The midterms were largely good for UVA Law alums; of the eight who ran, at least six won.[3] Sen. Angus King ’69 (I-Me.) retained his Senate seat, defeating his challenger Eric Brakey (R) by 19.6 percentage points. Sen. Sheldon Whitehouse ’82 (D-R.I.) easily won his third term. Sen. Bill Nelson ’69 (D-Fla.) remains locked in the race with Governor Rick Scott (R). Rep. Sean Maloney ’92 (D-N.Y. 18) won his fourth term in a district that twice voted for President Obama and then went for President Trump in 2016. On Sunday, November 10, Rep. Maloney announced his candidacy to lead the DCCC. Rep. Sheila Jackson Lee ’75 (D-Tex. 18) easily kept her seat and will go on to her twelfth term. Rep. Don McEachin ’86 (D-Va. 4) won his first full term after winning the seat in a 2017 special election. In statewide races, Ken Paxton ’91 (R) won re-election as Texas’s attorney general. Jeff Bartos ’97 (R) lost his race for Pennsylvania lieutenant governor.


Amid the tumult and upheaval that is the era of President Donald Trump, the midterm elections provided a surprisingly predictable result: Democrats re-took the House of Representatives, just as Republicans did in President Obama’s first midterm in 2010 and in President Clinton’s first midterm in 1994. And while Republican gains in the Senate should not be discounted—especially their rural surge and their gains in important presidential states like Florida—those gains can more easily be credited to the difficult map faced by Democrats, who defended twenty-three seats to the Republicans’ ten. The partisan makeup of the new Congress will now be a mirror image of the Republican House/Democratic Senate that President Obama faced beginning in 2011, a parallel that should worry President Trump if he has grand designs on passing a legislative agenda. And civic advocates may rejoice: Midterm turnout, at close to half the eligible population, was the highest in nearly fifty years. Whatever else is true of the current era, it is not one marked by quiescence or apathy.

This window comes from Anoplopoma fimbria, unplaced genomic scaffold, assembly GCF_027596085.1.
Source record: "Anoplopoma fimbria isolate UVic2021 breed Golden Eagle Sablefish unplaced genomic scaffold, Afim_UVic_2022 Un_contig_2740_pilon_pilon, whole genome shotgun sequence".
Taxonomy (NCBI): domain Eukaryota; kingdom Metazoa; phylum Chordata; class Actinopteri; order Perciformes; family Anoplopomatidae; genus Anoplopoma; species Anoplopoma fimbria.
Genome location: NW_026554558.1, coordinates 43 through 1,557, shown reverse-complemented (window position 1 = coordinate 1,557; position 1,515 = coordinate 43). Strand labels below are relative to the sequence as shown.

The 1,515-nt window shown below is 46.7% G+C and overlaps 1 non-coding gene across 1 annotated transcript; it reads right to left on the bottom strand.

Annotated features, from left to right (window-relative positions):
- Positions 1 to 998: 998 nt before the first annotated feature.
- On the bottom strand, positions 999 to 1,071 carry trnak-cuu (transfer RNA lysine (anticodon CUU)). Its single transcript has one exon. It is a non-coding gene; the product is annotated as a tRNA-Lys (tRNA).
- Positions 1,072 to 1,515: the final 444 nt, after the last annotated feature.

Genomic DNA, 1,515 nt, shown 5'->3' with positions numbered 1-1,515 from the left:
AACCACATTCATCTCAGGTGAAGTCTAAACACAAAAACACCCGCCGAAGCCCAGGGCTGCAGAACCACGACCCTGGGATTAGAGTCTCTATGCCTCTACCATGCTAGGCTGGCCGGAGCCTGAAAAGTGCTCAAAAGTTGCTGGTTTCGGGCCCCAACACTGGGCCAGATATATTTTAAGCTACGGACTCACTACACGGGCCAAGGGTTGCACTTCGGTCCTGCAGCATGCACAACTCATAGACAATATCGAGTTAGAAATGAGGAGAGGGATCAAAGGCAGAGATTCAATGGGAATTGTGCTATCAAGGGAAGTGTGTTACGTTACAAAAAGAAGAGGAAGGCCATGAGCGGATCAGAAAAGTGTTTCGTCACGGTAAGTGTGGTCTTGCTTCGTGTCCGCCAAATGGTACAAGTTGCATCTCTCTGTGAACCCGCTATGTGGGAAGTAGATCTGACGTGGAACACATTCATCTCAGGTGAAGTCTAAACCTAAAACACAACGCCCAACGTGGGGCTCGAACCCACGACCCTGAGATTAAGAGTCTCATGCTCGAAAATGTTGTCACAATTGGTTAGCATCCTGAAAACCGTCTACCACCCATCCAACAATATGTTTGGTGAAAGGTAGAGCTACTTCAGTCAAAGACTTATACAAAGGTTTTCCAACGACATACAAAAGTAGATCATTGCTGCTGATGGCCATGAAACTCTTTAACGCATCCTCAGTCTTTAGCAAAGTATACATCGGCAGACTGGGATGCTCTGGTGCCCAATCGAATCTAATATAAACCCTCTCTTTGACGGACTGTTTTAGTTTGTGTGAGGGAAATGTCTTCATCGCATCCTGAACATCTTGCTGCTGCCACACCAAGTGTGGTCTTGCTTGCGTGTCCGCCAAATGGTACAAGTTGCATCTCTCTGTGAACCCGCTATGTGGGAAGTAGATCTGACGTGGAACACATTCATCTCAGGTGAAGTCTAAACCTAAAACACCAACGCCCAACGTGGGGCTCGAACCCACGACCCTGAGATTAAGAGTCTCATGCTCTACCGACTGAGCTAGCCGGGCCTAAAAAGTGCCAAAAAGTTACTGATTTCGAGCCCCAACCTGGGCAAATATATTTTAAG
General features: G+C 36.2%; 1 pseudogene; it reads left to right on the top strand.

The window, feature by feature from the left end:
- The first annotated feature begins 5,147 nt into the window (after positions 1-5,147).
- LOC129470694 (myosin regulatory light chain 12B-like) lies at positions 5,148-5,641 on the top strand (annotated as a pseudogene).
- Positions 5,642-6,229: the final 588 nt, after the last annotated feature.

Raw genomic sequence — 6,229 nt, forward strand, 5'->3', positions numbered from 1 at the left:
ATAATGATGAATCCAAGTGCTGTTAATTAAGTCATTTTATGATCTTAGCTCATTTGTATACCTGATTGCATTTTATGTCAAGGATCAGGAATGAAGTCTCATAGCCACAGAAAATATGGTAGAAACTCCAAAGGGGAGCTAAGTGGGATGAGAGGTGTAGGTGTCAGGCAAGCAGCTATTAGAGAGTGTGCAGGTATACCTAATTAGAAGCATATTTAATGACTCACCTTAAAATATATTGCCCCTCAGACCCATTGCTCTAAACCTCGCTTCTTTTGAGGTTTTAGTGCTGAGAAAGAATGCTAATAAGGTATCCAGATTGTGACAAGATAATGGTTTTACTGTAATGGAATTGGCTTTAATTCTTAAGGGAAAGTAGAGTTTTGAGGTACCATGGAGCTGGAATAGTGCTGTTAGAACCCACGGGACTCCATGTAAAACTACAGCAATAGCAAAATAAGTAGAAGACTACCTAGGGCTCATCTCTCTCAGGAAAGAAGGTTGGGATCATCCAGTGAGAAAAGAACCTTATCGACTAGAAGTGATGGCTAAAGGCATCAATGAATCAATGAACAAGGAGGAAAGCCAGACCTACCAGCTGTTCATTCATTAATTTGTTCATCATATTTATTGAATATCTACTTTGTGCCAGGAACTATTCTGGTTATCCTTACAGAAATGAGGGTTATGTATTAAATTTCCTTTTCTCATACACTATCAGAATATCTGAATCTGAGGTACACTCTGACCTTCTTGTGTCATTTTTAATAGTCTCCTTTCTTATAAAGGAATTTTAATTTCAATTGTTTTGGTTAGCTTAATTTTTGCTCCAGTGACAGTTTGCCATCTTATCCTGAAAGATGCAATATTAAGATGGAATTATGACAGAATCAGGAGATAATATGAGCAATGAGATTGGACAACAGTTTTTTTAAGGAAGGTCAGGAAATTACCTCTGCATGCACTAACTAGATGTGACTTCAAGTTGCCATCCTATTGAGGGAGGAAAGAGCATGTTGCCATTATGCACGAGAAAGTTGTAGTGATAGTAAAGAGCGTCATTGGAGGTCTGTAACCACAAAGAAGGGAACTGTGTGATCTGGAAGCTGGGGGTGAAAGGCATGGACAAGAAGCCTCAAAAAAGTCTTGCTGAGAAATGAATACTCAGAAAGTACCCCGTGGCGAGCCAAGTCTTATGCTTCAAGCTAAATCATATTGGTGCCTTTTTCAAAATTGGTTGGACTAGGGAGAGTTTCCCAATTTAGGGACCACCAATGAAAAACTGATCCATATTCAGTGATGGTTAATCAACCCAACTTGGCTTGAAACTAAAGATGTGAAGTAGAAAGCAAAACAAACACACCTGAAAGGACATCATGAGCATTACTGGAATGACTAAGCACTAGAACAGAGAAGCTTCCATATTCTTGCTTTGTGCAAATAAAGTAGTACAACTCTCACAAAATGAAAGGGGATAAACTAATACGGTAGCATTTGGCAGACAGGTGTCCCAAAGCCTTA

[1] Sen. Dean Heller (R) lost to Rep. Jacky Rosen (D). Rosen got on the Democratic Party’s list of possible Congressional candidates for Nevada’s Third District in 2015, at the suggestion of then-state district judge Elissa Cadish—Rosen was one of Cadish’s bridesmaids. Political reporter Jon Ralston said there was “something Shakespearean” at Heller losing to Rosen, considering Heller blocked Cadish’s 2013 federal judge nomination “in an extraordinary act of demagoguery and pettiness.” Jon Ralston, Predictions for Thursday, The nevada independent, (Nov. 4, 2018 1:45 AM),

[2]Of the twenty-six elections that have gone to a recount since 2000, only three changed the results. Elias represented the candidates in two out of those three elections.

[3]This list is the product of a good-faith, but not necessarily exhaustive, search. Please send an email to if you know of any UVA Law alums we missed so we can include them in next week’s newspaper. Also, many thanks to Diddy Morris for her contributions!